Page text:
- Series: Harper Perennial Modern Thought
- Paperback: 608 pages
- Publisher: Harper Perennial Modern Classics; Reprint edition (July 22, 2008)
- Language: English
- ISBN-10: 0061575593
- ISBN-13: 978-0061575594
- Product Dimensions: 5.6 x 1.2 x 8.4 inches
- Shipping Weight: 1.3 pounds (View shipping rates and policies)
- Average Customer Review: 127 customer reviews
- Amazon Best Sellers Rank: #41,841 in Books (See Top 100 in Books)
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Being and Time (Harper Perennial Modern Thought) Paperback – July 22, 2008
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“Powerful and original . . . Being and Time changed the course of philosophy.” (Richard Rorty, New York Times Book Review)
“Heidegger’s masterwork” (The Economist)
“Possibly the greatest Western philosopher since Hegel . . . Heidegger’s greatest work.” (The Guardian)
About the Author
Martin Heidegger (1889-1976) was born in Baden-Württemberg, Germany. He studied at the University of Freiburg and became a professor at the University of Marburg in 1932. After publishing his his magnum opus, Being and Time (1927), he returned to Freiburg to assume the chair of philosophy upon Husserl's retirement.
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I ultimately went had to go to my local library and just took a picture of the Latin and Greek glossary from the Stambaugh edition.
For those who have read Heidegger before: this book is definitely his magnum opus. Within it he establishes a point of departure for all of his later thought and works. It is also the most engaging and enlightening read you will encounter in his repertoire. Compared to Heidegger's post-kehre writings, you will find the material and style in Being and Time to be far more precise and clear [a very difficult feat indeed considering the elusive nature of the subject matter]. Also, reading this book more than once is a must! Do not be surprised if after the first read you feel as though you are missing something - you probably are.
Heidegger uses Husserl’s category of “intentionality.” We are always intending-towards or -about something. We don’t simply “think.” We think about something. Consciousness is consciousness about something.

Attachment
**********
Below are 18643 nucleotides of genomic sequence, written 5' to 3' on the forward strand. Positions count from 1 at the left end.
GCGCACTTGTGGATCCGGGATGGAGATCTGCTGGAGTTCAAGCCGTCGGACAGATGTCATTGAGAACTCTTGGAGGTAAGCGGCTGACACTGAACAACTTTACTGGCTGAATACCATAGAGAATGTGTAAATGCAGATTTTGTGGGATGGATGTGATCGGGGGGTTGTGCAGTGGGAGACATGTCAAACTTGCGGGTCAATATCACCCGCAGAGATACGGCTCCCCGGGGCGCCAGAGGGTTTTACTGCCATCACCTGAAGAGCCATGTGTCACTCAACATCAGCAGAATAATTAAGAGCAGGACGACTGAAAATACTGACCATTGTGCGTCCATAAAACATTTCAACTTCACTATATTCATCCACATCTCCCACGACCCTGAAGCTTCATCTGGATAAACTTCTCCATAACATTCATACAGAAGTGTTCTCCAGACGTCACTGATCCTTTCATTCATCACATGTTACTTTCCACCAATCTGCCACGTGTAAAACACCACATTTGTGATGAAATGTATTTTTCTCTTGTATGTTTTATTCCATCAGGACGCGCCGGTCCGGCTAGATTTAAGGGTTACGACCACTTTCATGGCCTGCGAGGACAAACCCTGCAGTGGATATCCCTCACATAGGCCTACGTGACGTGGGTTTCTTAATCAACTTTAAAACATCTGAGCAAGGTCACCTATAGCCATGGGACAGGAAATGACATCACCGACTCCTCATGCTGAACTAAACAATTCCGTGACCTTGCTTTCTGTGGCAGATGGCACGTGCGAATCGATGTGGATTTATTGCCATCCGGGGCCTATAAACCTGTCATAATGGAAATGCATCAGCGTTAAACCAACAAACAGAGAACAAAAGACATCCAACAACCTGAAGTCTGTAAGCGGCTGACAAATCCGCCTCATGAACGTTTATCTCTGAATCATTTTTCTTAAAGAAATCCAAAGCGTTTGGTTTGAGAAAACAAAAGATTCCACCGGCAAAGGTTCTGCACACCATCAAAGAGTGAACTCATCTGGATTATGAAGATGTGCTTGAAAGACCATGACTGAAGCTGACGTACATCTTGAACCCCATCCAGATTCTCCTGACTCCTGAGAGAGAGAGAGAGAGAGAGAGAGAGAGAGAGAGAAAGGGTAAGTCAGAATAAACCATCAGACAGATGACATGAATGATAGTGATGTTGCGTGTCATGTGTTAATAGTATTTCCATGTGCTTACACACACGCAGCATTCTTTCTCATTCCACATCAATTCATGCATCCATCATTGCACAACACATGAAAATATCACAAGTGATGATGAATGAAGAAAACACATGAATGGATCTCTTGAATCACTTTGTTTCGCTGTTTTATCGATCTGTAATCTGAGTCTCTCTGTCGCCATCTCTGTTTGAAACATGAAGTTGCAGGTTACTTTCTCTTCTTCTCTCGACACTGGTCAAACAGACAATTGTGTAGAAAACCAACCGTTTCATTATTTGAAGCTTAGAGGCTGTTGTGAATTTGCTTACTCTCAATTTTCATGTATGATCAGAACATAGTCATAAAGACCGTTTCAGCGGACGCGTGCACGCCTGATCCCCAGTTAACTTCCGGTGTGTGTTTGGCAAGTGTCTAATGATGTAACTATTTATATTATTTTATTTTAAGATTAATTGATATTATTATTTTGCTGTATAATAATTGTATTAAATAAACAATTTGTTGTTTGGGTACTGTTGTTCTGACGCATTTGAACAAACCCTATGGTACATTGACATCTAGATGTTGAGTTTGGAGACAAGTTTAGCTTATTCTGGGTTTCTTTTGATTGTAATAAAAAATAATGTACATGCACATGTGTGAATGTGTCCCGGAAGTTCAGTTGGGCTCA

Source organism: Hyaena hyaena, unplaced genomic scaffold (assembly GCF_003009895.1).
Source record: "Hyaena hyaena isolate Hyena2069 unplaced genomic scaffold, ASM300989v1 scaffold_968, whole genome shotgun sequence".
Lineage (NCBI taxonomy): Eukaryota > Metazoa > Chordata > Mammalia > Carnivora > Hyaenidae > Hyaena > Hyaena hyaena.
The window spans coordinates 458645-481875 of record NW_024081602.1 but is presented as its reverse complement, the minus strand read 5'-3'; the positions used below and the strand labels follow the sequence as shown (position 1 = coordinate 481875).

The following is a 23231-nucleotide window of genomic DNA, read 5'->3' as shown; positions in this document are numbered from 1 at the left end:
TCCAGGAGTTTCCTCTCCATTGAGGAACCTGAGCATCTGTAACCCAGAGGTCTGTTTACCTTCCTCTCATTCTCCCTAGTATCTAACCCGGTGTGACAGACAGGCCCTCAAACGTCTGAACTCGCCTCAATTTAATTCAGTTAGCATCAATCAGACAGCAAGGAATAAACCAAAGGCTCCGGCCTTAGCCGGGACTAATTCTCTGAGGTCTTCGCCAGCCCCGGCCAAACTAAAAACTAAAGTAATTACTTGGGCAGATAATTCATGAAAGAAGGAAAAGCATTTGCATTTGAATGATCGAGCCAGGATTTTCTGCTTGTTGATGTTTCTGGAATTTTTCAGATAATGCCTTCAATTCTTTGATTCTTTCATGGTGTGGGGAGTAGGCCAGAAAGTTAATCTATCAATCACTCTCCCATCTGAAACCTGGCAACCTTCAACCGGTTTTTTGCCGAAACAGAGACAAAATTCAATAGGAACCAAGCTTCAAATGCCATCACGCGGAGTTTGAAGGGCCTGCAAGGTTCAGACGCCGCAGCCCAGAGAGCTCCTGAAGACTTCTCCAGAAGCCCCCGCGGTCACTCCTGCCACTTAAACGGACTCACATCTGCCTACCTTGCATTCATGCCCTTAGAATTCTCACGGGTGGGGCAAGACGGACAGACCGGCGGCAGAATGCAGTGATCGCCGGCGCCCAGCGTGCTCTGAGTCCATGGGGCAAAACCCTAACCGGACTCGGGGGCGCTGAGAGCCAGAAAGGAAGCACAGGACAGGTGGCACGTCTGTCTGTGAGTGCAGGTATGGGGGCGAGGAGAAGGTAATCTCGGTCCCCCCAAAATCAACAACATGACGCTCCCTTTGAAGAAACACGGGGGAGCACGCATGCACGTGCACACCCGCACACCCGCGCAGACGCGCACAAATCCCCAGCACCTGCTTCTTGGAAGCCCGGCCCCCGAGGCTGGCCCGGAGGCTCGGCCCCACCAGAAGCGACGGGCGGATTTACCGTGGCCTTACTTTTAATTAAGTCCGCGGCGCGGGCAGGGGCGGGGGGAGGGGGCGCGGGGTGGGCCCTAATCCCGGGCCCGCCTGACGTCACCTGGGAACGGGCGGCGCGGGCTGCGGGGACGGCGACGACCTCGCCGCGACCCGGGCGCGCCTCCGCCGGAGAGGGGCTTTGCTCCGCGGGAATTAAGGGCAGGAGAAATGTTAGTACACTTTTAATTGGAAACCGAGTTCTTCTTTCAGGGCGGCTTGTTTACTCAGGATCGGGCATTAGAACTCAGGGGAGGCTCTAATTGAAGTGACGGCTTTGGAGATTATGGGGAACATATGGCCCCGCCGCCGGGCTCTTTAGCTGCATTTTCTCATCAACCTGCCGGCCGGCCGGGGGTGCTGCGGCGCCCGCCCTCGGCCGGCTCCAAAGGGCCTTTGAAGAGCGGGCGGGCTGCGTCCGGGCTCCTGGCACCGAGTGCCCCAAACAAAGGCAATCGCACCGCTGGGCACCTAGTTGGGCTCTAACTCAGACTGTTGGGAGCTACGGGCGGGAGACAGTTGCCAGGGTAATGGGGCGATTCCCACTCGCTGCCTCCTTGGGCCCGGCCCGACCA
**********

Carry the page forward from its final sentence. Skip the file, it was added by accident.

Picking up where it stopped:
There are different modes of intentionality. We don’t simply “think.” We are “involved” (what Heidegger called “care”). Heidegger shifted the discussion from the cognitive to the sub-cognitive level, from the head to the kardia.
Dasein manifests itself in falling, thrownness, and projection (329ff). Care–my being-in-the-world is wrapped up/alongside with others’ being-in-the-world. I exist in the world within an already-existing-network-of-relations. (2) Thrownness: my Dasein in the world is already-in-a-definite-world. This world has facticity. Its boundaries are fluid. (3) Projection: we can only understand Dasein in terms of the world. You can’t transcend yourself to understand yourself. You are finite. (4) Being-as-falling: this is the threat to being. Dasein has to face flux, uprootedness, and anxiety.
Death and Time
“Ahead-of-itself” = in Dasein there is always something still out-standing which has not yet become actual (279). Death reveals this limit of Dasein. Death is the end to which Dasein is thrown. The possibility of death releases us from the illusions of the “they” (311).
Death reveals the contingency and flux of all that is. Death manifests finitude. Grasping this finitude “snatches one back from the endless multiplicity of possibilities...and brings Dasein into the simplicity of its fate” (435).
In the second section Heidegger revisits many of his main points in his analytic of Being (care, mood, falling, etc), but now he situates them within temporality. If being is always a being-there, then it is always a being-there-in-time. Temporality establishes our horizon.
In conclusion Heidegger is important because he shows how the truth found in Plato’s forms is manifested in everyday experience.